Last year, we published an article (see HERE) on the reporting of clinical trial results in Europe. Now, an article in Science magazine, published under the provocative title “FDA and NIH let clinical trial sponsors keep results secret and break the law” (Jan 13, 2020), reports that researchers from Oxford University in the UK found that only 41% of clinical trials reported their results to the US clinical trials register, a figure very similar to the one recorded by the European Union’s clinical trial register (read HERE). Both regions have breached the rules that require trial sponsors to report results to the Administration within a year of completion, whether results are positive or negative.
Possible consequences in medicine of clinical trials silenced in great scale
The article continues, explaining why it is vital that new clinical trials report their results on time: “The violations cover trials in virtually all fields of medicine, and the missing or late results offer potentially vital information for the most desperate patients. For example, in one long-overdue trial, researchers compared the efficacy of different chemotherapy regimens in 200 patients with advanced lymphoma; another—nearly 2 years late—tests immunotherapy against conventional chemotherapy in about 600 people with late-stage lung cancer.”
Clinical trials silenced – Cultural problems and weak attitude of FDA and NIH authorities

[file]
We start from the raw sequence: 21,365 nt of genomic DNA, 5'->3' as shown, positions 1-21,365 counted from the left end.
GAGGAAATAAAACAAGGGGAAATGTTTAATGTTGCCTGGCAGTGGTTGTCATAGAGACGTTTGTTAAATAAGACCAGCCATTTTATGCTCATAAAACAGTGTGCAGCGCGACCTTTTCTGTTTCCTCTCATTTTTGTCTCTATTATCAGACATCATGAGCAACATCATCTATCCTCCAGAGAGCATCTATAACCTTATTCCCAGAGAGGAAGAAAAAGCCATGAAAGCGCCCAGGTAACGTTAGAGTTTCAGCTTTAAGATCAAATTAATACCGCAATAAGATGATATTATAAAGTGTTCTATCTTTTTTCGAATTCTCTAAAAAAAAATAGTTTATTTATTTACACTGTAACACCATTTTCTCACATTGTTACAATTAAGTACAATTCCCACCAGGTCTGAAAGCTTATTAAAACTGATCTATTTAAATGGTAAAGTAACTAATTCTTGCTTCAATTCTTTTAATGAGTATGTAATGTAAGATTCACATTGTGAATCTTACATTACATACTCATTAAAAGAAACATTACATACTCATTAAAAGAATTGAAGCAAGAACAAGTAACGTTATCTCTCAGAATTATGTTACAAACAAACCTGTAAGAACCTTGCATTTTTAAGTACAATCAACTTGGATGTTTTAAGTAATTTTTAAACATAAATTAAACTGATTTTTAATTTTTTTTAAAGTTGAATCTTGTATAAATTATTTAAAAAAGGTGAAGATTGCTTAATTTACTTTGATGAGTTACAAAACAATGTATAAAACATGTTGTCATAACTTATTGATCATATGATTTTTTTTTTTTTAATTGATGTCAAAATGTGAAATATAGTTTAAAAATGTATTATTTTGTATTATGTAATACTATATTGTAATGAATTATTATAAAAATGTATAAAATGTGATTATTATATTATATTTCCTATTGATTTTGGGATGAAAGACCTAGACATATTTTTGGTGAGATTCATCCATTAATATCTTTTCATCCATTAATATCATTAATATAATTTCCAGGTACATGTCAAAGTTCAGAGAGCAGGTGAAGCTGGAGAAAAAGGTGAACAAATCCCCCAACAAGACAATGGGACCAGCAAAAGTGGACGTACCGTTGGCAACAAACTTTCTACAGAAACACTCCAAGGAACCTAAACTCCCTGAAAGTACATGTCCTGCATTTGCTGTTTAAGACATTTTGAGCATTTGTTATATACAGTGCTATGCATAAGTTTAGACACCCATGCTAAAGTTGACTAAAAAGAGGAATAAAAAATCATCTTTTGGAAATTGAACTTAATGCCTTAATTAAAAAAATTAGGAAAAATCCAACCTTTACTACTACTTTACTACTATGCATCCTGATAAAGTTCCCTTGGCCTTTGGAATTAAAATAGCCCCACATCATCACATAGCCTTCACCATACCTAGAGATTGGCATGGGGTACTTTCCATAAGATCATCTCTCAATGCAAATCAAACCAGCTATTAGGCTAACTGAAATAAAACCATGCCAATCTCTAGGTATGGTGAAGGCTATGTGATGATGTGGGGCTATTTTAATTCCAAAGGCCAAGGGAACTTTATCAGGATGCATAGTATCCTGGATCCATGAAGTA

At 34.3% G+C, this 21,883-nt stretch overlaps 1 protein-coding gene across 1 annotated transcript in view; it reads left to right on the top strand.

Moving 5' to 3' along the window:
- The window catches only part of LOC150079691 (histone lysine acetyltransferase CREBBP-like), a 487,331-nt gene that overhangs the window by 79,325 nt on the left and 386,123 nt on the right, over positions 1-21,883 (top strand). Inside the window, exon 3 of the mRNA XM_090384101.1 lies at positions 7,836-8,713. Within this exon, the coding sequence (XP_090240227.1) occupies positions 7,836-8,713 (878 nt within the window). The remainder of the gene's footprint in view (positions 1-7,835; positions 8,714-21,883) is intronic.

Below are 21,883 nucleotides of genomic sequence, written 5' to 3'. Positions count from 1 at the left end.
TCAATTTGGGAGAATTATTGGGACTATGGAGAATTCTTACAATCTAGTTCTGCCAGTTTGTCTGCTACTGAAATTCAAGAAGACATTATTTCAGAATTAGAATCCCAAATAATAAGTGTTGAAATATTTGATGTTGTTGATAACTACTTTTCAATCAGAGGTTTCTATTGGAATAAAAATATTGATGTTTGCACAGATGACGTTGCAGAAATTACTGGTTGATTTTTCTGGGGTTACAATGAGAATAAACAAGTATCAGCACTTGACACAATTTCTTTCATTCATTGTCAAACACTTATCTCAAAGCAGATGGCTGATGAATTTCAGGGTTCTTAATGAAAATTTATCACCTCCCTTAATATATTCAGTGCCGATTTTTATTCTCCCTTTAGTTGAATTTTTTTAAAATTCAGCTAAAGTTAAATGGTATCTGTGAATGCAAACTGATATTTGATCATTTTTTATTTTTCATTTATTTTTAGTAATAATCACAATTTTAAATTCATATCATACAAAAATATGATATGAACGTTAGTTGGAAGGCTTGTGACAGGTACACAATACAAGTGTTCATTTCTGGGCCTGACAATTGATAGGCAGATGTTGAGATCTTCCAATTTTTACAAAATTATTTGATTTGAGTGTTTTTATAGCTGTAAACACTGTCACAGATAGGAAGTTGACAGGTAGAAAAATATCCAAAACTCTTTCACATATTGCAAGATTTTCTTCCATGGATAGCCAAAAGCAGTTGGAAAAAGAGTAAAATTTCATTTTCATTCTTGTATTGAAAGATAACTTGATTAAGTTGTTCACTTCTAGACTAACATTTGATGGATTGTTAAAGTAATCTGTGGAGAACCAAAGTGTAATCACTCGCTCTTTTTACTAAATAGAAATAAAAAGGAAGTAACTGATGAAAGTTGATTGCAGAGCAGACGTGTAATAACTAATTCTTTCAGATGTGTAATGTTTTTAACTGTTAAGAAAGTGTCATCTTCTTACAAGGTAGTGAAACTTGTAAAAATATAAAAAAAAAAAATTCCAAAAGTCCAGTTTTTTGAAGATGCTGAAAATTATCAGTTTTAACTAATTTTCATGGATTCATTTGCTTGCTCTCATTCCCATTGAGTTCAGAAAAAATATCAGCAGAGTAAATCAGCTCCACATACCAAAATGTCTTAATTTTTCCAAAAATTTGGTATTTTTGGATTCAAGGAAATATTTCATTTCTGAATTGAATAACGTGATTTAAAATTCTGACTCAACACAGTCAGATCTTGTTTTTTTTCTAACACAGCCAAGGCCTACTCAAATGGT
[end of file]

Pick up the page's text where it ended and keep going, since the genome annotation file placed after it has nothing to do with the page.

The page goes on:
Dr. Deborah Zarin, who previously headed ClinicalTrials.gov says that the Science study shows failures, and that if it was a priority for the leadership of NIH, “then they could ensure that high-quality, timely reporting happened all of the time.” She adds that the problem persists because trial sponsors, funders and trialists frequently see reporting to ClinicalTrials.gov as “an annoying administrative and perhaps legal burden, not a scientific imperative.” Zarin concludes that it is a matter of culture and that, “[h]uman nature being what it is, people follow the requirements when forced to do” According to the article though, “NIH and FDA officials do not seem inclined to apply that pressure.”
Zarin concluded, “Further public accountability of the trialists, but also our government organizations, has to happen. One possibility is that the FDA and NIH will be shamed into enforcing the law. Another possibility is that sponsors will be shamed into doing a better job. A third possibility is that ClinicalTrials.gov will never fully achieve its vital aspirations.”
The issue has objective ethical problems that should be resolved by FDA and NIH.